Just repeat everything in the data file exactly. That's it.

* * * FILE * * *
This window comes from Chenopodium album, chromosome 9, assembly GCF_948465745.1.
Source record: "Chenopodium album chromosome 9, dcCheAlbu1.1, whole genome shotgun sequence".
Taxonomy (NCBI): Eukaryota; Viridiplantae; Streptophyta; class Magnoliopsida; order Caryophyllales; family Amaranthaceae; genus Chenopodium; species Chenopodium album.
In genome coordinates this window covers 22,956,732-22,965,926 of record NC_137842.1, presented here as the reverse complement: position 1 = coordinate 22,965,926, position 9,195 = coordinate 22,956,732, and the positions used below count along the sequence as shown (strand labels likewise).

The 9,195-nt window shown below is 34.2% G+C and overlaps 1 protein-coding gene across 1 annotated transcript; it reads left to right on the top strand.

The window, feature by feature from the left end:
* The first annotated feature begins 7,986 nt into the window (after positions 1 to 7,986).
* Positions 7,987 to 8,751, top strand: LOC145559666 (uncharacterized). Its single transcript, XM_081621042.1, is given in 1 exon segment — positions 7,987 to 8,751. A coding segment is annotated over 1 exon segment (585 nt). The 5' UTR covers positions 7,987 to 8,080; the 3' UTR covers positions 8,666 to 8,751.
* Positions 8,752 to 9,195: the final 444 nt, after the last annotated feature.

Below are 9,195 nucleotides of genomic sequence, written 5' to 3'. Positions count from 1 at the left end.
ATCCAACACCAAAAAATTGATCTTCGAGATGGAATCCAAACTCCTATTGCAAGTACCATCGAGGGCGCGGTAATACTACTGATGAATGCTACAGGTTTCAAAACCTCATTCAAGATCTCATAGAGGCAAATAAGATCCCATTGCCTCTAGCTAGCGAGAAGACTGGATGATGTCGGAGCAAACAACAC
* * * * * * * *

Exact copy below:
This window comes from Chenopodium album, chromosome 9, assembly GCF_948465745.1.
Source record: "Chenopodium album chromosome 9, dcCheAlbu1.1, whole genome shotgun sequence".
Taxonomy (NCBI): Eukaryota; Viridiplantae; Streptophyta; class Magnoliopsida; order Caryophyllales; family Amaranthaceae; genus Chenopodium; species Chenopodium album.
In genome coordinates this window covers 22,956,732-22,965,926 of record NC_137842.1, presented here as the reverse complement: position 1 = coordinate 22,965,926, position 9,195 = coordinate 22,956,732, and the positions used below count along the sequence as shown (strand labels likewise).

The 9,195-nt window shown below is 34.2% G+C and overlaps 1 protein-coding gene across 1 annotated transcript; it reads left to right on the top strand.

The window, feature by feature from the left end:
* The first annotated feature begins 7,986 nt into the window (after positions 1 to 7,986).
* Positions 7,987 to 8,751, top strand: LOC145559666 (uncharacterized). Its single transcript, XM_081621042.1, is given in 1 exon segment — positions 7,987 to 8,751. A coding segment is annotated over 1 exon segment (585 nt). The 5' UTR covers positions 7,987 to 8,080; the 3' UTR covers positions 8,666 to 8,751.
* Positions 8,752 to 9,195: the final 444 nt, after the last annotated feature.

Below are 9,195 nucleotides of genomic sequence, written 5' to 3'. Positions count from 1 at the left end.
ATCCAACACCAAAAAATTGATCTTCGAGATGGAATCCAAACTCCTATTGCAAGTACCATCGAGGGCGCGGTAATACTACTGATGAATGCTACAGGTTTCAAAACCTCATTCAAGATCTCATAGAGGCAAATAAGATCCCATTGCCTCTAGCTAGCGAGAAGACTGGATGATGTCGGAGCAAACAACAC